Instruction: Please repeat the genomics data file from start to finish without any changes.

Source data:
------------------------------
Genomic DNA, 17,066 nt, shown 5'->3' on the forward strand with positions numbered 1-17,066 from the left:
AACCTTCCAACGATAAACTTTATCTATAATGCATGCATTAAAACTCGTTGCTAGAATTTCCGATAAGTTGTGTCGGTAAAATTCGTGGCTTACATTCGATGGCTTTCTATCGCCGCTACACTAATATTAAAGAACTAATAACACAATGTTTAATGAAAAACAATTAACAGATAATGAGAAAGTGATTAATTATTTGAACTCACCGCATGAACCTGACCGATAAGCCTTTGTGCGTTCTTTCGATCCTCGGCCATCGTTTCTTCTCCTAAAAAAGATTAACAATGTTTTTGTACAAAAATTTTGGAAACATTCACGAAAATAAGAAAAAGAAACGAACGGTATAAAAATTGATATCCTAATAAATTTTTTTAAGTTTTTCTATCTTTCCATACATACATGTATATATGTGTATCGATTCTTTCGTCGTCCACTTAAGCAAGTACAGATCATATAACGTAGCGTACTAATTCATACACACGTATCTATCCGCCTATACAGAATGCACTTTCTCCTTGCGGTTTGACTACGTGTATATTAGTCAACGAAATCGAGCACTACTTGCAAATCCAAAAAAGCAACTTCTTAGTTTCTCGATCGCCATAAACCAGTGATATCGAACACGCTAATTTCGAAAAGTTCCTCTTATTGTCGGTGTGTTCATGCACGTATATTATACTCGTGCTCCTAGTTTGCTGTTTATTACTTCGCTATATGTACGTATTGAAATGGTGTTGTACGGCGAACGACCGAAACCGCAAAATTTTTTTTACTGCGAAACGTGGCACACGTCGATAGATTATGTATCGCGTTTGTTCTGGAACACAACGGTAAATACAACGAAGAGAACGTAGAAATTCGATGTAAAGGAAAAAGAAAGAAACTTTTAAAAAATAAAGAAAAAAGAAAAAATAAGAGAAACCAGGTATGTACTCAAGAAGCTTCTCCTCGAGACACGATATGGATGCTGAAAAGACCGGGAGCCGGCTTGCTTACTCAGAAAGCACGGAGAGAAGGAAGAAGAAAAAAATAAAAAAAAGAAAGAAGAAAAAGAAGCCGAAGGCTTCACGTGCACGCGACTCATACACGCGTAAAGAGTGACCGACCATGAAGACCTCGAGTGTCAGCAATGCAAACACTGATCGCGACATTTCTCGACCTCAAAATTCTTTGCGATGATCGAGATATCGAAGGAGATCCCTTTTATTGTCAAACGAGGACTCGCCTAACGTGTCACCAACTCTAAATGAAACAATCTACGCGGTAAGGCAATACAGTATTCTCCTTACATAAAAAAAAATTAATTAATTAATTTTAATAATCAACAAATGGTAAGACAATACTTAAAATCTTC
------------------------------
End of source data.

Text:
Genomic DNA, 17,066 nt, shown 5'->3' on the forward strand with positions numbered 1-17,066 from the left:
AACCTTCCAACGATAAACTTTATCTATAATGCATGCATTAAAACTCGTTGCTAGAATTTCCGATAAGTTGTGTCGGTAAAATTCGTGGCTTACATTCGATGGCTTTCTATCGCCGCTACACTAATATTAAAGAACTAATAACACAATGTTTAATGAAAAACAATTAACAGATAATGAGAAAGTGATTAATTATTTGAACTCACCGCATGAACCTGACCGATAAGCCTTTGTGCGTTCTTTCGATCCTCGGCCATCGTTTCTTCTCCTAAAAAAGATTAACAATGTTTTTGTACAAAAATTTTGGAAACATTCACGAAAATAAGAAAAAGAAACGAACGGTATAAAAATTGATATCCTAATAAATTTTTTTAAGTTTTTCTATCTTTCCATACATACATGTATATATGTGTATCGATTCTTTCGTCGTCCACTTAAGCAAGTACAGATCATATAACGTAGCGTACTAATTCATACACACGTATCTATCCGCCTATACAGAATGCACTTTCTCCTTGCGGTTTGACTACGTGTATATTAGTCAACGAAATCGAGCACTACTTGCAAATCCAAAAAAGCAACTTCTTAGTTTCTCGATCGCCATAAACCAGTGATATCGAACACGCTAATTTCGAAAAGTTCCTCTTATTGTCGGTGTGTTCATGCACGTATATTATACTCGTGCTCCTAGTTTGCTGTTTATTACTTCGCTATATGTACGTATTGAAATGGTGTTGTACGGCGAACGACCGAAACCGCAAAATTTTTTTTACTGCGAAACGTGGCACACGTCGATAGATTATGTATCGCGTTTGTTCTGGAACACAACGGTAAATACAACGAAGAGAACGTAGAAATTCGATGTAAAGGAAAAAGAAAGAAACTTTTAAAAAATAAAGAAAAAAGAAAAAATAAGAGAAACCAGGTATGTACTCAAGAAGCTTCTCCTCGAGACACGATATGGATGCTGAAAAGACCGGGAGCCGGCTTGCTTACTCAGAAAGCACGGAGAGAAGGAAGAAGAAAAAAATAAAAAAAAGAAAGAAGAAAAAGAAGCCGAAGGCTTCACGTGCACGCGACTCATACACGCGTAAAGAGTGACCGACCATGAAGACCTCGAGTGTCAGCAATGCAAACACTGATCGCGACATTTCTCGACCTCAAAATTCTTTGCGATGATCGAGATATCGAAGGAGATCCCTTTTATTGTCAAACGAGGACTCGCCTAACGTGTCACCAACTCTAAATGAAACAATCTACGCGGTAAGGCAATACAGTATTCTCCTTACATAAAAAAAAATTAATTAATTAATTTTAATAATCAACAAATGGTAAGACAATACTTAAAATCTTC